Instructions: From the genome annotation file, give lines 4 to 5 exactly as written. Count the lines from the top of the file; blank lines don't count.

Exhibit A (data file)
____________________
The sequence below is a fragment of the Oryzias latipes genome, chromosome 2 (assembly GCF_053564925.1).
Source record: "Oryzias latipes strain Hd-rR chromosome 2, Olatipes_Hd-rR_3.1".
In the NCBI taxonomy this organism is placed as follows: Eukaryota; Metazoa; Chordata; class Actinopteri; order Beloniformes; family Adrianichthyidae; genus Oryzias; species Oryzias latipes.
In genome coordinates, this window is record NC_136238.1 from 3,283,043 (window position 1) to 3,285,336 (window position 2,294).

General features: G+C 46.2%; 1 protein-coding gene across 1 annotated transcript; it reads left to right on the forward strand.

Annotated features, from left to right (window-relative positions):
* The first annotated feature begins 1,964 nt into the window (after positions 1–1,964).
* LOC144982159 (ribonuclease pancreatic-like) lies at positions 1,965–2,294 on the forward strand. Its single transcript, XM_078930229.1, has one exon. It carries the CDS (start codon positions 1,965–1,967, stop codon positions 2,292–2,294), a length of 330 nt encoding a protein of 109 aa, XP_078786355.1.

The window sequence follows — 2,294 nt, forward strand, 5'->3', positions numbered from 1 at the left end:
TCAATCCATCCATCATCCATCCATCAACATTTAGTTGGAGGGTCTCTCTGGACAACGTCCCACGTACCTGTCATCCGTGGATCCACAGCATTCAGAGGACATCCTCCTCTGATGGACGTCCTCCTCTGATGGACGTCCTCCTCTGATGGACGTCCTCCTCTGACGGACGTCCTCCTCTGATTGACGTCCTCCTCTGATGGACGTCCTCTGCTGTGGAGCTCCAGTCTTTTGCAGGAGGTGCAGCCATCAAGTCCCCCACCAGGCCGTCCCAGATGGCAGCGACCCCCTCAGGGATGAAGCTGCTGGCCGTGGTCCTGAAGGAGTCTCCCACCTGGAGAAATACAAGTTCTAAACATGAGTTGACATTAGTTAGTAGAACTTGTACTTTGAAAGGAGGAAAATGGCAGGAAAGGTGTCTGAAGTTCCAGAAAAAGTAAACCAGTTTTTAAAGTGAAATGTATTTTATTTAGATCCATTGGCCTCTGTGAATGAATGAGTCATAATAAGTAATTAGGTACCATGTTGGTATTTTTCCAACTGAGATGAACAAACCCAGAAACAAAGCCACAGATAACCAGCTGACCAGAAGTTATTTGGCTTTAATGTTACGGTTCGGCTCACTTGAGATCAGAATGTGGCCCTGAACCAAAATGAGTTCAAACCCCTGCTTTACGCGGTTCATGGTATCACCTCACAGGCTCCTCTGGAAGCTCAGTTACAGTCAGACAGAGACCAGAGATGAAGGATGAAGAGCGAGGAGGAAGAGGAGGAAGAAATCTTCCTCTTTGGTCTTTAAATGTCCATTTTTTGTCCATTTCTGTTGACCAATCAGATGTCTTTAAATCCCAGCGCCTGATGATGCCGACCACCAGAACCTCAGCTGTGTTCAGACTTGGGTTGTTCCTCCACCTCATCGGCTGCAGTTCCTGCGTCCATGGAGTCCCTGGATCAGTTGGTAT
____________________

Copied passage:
In genome coordinates, this window is record NC_136238.1 from 3,283,043 (window position 1) to 3,285,336 (window position 2,294).

General features: G+C 46.2%; 1 protein-coding gene across 1 annotated transcript; it reads left to right on the forward strand.